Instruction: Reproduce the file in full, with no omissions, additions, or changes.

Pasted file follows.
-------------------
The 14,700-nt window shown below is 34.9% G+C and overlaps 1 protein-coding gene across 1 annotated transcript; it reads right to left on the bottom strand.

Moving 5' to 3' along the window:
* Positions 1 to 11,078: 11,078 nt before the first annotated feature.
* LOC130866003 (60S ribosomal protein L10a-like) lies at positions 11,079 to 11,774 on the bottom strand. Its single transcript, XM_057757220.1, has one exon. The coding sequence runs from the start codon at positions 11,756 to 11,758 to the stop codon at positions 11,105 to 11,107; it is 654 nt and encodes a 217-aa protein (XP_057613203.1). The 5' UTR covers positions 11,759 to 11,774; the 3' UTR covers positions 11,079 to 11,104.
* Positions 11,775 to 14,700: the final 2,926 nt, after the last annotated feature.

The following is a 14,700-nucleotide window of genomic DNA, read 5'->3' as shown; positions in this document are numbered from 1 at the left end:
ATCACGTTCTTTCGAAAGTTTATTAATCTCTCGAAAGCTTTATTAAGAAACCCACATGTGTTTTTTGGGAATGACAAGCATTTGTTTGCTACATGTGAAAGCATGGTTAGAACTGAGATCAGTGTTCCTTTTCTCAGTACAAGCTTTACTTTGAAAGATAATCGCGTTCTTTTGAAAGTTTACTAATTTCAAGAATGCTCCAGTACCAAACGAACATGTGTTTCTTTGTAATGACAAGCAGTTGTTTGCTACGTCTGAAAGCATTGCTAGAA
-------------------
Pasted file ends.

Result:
The 14,700-nt window shown below is 34.9% G+C and overlaps 1 protein-coding gene across 1 annotated transcript; it reads right to left on the bottom strand.

Moving 5' to 3' along the window:
* Positions 1 to 11,078: 11,078 nt before the first annotated feature.
* LOC130866003 (60S ribosomal protein L10a-like) lies at positions 11,079 to 11,774 on the bottom strand. Its single transcript, XM_057757220.1, has one exon. The coding sequence runs from the start codon at positions 11,756 to 11,758 to the stop codon at positions 11,105 to 11,107; it is 654 nt and encodes a 217-aa protein (XP_057613203.1). The 5' UTR covers positions 11,759 to 11,774; the 3' UTR covers positions 11,079 to 11,104.
* Positions 11,775 to 14,700: the final 2,926 nt, after the last annotated feature.

The following is a 14,700-nucleotide window of genomic DNA, read 5'->3' as shown; positions in this document are numbered from 1 at the left end:
ATCACGTTCTTTCGAAAGTTTATTAATCTCTCGAAAGCTTTATTAAGAAACCCACATGTGTTTTTTGGGAATGACAAGCATTTGTTTGCTACATGTGAAAGCATGGTTAGAACTGAGATCAGTGTTCCTTTTCTCAGTACAAGCTTTACTTTGAAAGATAATCGCGTTCTTTTGAAAGTTTACTAATTTCAAGAATGCTCCAGTACCAAACGAACATGTGTTTCTTTGTAATGACAAGCAGTTGTTTGCTACGTCTGAAAGCATTGCTAGAA